"Do the Redskins play the Packers this year?" asked Michael Butler, Green Bay's No. 1 draft choice via Coolidge High and the University of Kansas.

"They do? "That's hip. I'll be coming home this year," he said.

So that brings up a familiar problem for many Washingtonians: how to secure Redskin tickets? Butler's mother, two brothers and two sisters live here.

"Oh," he said in a telephone inerview from Lawrence, Kan., "I'll need more than five. I'm going to need quite a few. Another one for my stepfather; I know I'll have to get one for my grandmother.

"Then I'll need a couple for my aunt and uncle, my nephew, my cousins and some friends. I'll have to get 10 or 15, probably."

For Butler, a 6-foot-6, 265-pound defensive tackle, Tuesday's National Football League draft was something of a disappointment. He said he had been led to believe he would be the first defensive lineman taken. He wasn't. He was the fifth.

But he insist he is not brooding as he sits back and lets his Washington lawyer, Donald Dell, negotiate with the Packers.

"It's a good opportunity for me," Butler said. "I can play, and they need help. They're going to play met at the same position (left tackle) I played out here. The only thing I regret is the cold weather, but I guess I can take it."

In the weeks preceding the draft, Butler had been a cross-country traveler. Nine teams invited him to meet with them and there were trips to Seattle, Cincinnati, the New York Jets and Giants, Atlanta, New Orleans, Green Bay, St. Louis and Los Angeles.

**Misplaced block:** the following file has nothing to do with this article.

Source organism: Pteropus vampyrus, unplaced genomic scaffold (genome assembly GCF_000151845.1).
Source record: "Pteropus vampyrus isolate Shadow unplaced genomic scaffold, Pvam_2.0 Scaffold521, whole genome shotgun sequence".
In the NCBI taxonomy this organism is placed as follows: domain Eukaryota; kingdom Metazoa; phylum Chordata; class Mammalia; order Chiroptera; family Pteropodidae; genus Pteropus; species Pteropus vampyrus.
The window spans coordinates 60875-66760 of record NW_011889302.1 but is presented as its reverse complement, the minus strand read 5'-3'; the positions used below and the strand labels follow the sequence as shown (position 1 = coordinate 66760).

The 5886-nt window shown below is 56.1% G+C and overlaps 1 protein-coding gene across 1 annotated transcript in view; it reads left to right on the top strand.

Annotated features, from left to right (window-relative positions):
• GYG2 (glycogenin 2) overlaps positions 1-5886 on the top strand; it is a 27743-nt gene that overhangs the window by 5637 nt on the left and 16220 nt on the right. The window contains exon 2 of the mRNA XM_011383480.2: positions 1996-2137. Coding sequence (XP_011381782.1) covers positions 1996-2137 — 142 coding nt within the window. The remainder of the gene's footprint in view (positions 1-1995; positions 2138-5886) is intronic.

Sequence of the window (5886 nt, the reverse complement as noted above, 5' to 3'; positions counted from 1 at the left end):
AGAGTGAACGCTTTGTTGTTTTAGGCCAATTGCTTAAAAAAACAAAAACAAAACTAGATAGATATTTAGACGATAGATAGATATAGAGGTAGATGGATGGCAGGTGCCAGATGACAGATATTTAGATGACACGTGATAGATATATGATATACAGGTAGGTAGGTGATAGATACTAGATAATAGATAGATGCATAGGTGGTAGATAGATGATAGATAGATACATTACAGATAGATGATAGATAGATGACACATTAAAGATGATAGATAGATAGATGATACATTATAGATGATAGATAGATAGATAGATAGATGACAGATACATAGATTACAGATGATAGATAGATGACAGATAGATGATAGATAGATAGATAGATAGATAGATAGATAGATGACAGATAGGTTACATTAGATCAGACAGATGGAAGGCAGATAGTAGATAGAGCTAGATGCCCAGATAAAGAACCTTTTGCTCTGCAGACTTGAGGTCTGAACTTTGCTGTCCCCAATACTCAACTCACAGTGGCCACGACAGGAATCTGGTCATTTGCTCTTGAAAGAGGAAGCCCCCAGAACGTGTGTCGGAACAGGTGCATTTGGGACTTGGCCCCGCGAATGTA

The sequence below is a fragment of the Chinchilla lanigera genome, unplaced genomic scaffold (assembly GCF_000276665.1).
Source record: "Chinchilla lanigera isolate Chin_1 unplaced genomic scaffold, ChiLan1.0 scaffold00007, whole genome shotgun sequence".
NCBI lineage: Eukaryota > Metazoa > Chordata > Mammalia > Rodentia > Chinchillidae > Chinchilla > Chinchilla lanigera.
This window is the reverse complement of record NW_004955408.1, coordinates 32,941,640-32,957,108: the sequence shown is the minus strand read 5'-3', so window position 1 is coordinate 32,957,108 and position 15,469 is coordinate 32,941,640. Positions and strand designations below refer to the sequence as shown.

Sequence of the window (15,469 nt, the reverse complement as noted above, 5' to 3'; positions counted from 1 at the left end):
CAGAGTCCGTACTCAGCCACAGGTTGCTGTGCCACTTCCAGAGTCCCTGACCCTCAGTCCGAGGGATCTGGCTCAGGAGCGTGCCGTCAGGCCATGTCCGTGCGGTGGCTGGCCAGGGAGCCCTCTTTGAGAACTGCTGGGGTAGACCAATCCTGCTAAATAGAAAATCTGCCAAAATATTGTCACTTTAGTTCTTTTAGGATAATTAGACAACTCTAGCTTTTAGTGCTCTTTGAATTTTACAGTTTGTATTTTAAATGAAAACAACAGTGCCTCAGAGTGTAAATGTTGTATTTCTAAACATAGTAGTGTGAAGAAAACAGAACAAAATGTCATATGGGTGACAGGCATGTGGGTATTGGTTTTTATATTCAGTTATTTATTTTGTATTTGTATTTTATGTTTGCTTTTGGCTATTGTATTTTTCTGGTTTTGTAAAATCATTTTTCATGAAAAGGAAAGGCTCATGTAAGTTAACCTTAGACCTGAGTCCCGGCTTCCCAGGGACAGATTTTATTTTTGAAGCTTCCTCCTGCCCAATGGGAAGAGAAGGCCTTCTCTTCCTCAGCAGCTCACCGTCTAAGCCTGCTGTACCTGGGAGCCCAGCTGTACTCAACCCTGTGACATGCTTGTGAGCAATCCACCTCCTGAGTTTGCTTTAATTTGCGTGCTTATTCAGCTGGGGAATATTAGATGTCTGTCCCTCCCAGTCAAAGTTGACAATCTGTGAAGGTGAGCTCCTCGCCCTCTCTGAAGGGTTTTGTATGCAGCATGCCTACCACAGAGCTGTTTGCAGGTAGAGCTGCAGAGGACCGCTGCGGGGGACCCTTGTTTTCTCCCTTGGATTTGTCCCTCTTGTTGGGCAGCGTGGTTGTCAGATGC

"All of them told me, in a way, that they'd take me if I was available," Butler said. "They just about all passed me up. Cincinnati, they passed me up twice. I was heartbroken about that. But there's nothing I can do about it; I'll have to live with it."

Butler's late selection also mystified Gil Brandt, the Dallas Cowboy's director of scouting, a man generally acknowledged as one of the best judges of talent in pro football.

"We thought he would be the fourth player selected, after Marvin Powell (the offensive tackle from Southern California)," said Brandt. "Butler will be a fine football player; three years from now, he'll be in the Pro Bowl."

Brandt rated Butler so highly because "he's 6-5 3/4, 268 pounds and runs a five-flat in the 40 and he's pretty smart. He's got one problem - two floating kneecaps - but that's a minor operation to correct. He's a premier player; we didn't have any negatives on him."

Brandt suggested that Cincinnati opted for Miami's Eddie Edwards instead of Butler because the Bengals preferred quickness over pure power in their pass rushers.

Butler's presence will give Coolidge's 1971 city champions two players in the NFL. The other is Rick Jennings, the former Maryland star who ranked among the league's top kick returners with Oakland last season.

"Most of the major white schools don't recruit D.C. in football," said Butler. "They do it in basketball because D.C. is known for basketball. They're starting to do it now. I had only three scholarship offers: Here, Southern Cal and North Carolina A&T."